To coincide with this year’s Scripps Spelling Bee, Babbel is challenging Americans to search garages and attics to rediscover a lost piece of the nation’s cultural and race-relations history: the gold medal awarded to Marie C. Bolden, a 13-year-old African-American girl from Ohio, who in 1908 became champion of the first national Spelling Bee, causing outrage among racist politicians and the educational establishment.
To gather insights on Marie’s life and legacy, Babbel collaborated with her descendants, now based in Canada. It was only following Marie’s death in 1981 when, going through her personal papers, her family learned of her teenage triumph and national fame. They concluded that the controversy following her win caused her to never mention it, and accounted for why she did not retain her medal.
In the event that Marie’s medal is not found, Babbel will create a new medal to be presented to her family members in her honor.
Babbel uncovered Marie’s extraordinary, yet overlooked, story as part of a deep-dive into the history of spelling bees in the US and their role in linguistic development and learning. Though no known images of the medal exist, it is described as gold in color, with a clasp or pin, and may have “Cleveland Board Of Education,” “Champion – American Public School Spellers” or “1908” engraved on the front.
Anyone with information regarding the medal’s whereabouts is encouraged to get in touch via the following email address: firstname.lastname@example.org.
Marie C. Bolden: Her Triumph And The Racist Controversy That Followed
On June 29th, 1908, Marie C. Bolden, a 13-year-old African-American girl from Ohio, made history by being crowned champion of the first-ever national Spelling Bee Competition (staged as part of the 46th annual convention of the National Education Association). Her achievement was witnessed by 6,000 people at Cleveland’s Hippodrome Theater, creating headlines across the country and the world. Marie was the only non-white girl participating in the competition.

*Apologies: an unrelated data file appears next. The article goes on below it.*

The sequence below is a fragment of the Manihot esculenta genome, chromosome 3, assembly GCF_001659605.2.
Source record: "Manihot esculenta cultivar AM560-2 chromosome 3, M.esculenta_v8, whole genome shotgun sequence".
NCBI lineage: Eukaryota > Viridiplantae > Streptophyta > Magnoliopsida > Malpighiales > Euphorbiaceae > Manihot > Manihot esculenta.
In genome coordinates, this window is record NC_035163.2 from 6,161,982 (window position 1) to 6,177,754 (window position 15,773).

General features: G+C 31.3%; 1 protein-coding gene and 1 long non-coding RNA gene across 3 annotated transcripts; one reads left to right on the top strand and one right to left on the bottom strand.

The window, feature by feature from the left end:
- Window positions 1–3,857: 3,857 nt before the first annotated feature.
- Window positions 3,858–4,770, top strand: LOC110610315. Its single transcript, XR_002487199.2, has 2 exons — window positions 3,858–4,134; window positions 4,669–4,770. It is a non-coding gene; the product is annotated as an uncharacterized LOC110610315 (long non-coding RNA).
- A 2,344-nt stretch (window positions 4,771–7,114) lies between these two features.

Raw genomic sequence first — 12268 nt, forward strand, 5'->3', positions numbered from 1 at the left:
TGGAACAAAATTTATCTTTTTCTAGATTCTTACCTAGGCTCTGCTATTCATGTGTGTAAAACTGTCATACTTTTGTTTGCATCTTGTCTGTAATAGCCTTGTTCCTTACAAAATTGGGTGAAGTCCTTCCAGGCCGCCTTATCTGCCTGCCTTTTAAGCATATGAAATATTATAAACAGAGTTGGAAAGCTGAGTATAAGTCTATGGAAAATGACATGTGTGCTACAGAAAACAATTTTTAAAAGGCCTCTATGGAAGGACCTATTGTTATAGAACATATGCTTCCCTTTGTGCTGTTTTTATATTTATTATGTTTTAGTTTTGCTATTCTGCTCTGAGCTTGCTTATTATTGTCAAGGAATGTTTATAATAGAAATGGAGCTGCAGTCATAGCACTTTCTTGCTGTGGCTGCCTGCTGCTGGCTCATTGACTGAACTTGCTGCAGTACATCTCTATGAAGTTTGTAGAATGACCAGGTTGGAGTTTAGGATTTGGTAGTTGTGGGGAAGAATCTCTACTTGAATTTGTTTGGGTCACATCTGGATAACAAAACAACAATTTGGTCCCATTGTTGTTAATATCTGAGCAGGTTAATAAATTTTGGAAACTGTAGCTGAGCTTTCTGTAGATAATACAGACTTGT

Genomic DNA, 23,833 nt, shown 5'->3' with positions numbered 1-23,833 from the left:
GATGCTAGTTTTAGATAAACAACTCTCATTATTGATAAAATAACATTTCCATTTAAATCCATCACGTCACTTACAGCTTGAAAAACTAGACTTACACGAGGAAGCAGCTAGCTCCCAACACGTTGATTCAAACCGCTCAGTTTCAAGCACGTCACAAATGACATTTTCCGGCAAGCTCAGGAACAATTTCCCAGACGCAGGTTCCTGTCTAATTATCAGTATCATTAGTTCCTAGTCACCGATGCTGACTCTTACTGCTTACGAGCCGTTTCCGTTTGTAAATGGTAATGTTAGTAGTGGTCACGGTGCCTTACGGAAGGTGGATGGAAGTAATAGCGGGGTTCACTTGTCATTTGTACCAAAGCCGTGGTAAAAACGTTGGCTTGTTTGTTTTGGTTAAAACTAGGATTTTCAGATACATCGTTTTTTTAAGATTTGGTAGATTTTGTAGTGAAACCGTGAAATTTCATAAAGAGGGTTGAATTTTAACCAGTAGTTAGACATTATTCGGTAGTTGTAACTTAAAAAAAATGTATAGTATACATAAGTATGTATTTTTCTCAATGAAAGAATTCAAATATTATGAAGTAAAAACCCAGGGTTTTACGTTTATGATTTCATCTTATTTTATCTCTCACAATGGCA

Predating the First Scripps National Spelling Bee in 1925 by 17 years, the 1908 competition was the first such national competition in the United States. Leading up to the event, schools across the US had held spelling competitions to shortlist participants for the national contest. Ultimately, four teams of 15 eighth-grade students were selected, representing Cleveland, Erie, New Orleans and Pittsburgh. For the competition, each student took a written spelling test consisting of 100 words, and then spelled four hundred words aloud on stage. The Cleveland team won the competition, and Marie C. Bolden, daughter of a Cleveland mail carrier, was the individual champion, spelling every word without a single error. The words that Marie spelled correctly included “prejudice,” “persevere,” “misspell” and “embarrass.”
The Perth Amboy, New Jersey evening news described the moments following Marie’s victory: “She was applauded by 6,000 adults, and the children of the Pittsburgh and Erie teams and even of the New Orleans team, which for a time refused to spell against her because of her color, shook her hands.” Marie explained her motivations to a New York Times reporter present: “I did not enter the spelling contest for personal glory, but to try to help bring honor to my teacher and my school.” In a Cleveland Plain Dealer interview, she stated that to overcome nerves, “I just kind of gritted my teeth and made up my mind that I wouldn’t miss a word.”